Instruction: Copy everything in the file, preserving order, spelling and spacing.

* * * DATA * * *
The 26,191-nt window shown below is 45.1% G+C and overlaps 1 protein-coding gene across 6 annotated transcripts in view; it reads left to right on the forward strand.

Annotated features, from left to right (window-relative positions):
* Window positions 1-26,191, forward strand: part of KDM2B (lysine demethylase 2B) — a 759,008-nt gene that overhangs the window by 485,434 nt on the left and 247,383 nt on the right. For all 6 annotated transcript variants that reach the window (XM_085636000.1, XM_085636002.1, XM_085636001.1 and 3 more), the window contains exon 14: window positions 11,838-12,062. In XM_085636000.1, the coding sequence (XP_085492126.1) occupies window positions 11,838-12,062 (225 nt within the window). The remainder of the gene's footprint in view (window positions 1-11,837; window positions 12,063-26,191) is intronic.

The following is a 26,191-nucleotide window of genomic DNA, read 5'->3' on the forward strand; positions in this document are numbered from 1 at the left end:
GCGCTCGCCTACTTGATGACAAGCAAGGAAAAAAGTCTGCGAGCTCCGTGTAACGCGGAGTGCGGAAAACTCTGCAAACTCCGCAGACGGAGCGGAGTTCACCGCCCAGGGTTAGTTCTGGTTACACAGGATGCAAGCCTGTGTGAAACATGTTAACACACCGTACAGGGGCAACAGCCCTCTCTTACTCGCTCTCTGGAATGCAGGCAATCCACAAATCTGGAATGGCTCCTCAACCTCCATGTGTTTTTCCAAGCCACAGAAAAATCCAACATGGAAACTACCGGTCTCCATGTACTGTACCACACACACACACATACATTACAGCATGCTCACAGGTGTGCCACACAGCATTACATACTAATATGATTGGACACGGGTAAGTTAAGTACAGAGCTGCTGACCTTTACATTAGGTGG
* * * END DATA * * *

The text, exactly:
The 26,191-nt window shown below is 45.1% G+C and overlaps 1 protein-coding gene across 6 annotated transcripts in view; it reads left to right on the forward strand.

Annotated features, from left to right (window-relative positions):
* Window positions 1-26,191, forward strand: part of KDM2B (lysine demethylase 2B) — a 759,008-nt gene that overhangs the window by 485,434 nt on the left and 247,383 nt on the right. For all 6 annotated transcript variants that reach the window (XM_085636000.1, XM_085636002.1, XM_085636001.1 and 3 more), the window contains exon 14: window positions 11,838-12,062. In XM_085636000.1, the coding sequence (XP_085492126.1) occupies window positions 11,838-12,062 (225 nt within the window). The remainder of the gene's footprint in view (window positions 1-11,837; window positions 12,063-26,191) is intronic.

The following is a 26,191-nucleotide window of genomic DNA, read 5'->3' on the forward strand; positions in this document are numbered from 1 at the left end:
GCGCTCGCCTACTTGATGACAAGCAAGGAAAAAAGTCTGCGAGCTCCGTGTAACGCGGAGTGCGGAAAACTCTGCAAACTCCGCAGACGGAGCGGAGTTCACCGCCCAGGGTTAGTTCTGGTTACACAGGATGCAAGCCTGTGTGAAACATGTTAACACACCGTACAGGGGCAACAGCCCTCTCTTACTCGCTCTCTGGAATGCAGGCAATCCACAAATCTGGAATGGCTCCTCAACCTCCATGTGTTTTTCCAAGCCACAGAAAAATCCAACATGGAAACTACCGGTCTCCATGTACTGTACCACACACACACACATACATTACAGCATGCTCACAGGTGTGCCACACAGCATTACATACTAATATGATTGGACACGGGTAAGTTAAGTACAGAGCTGCTGACCTTTACATTAGGTGG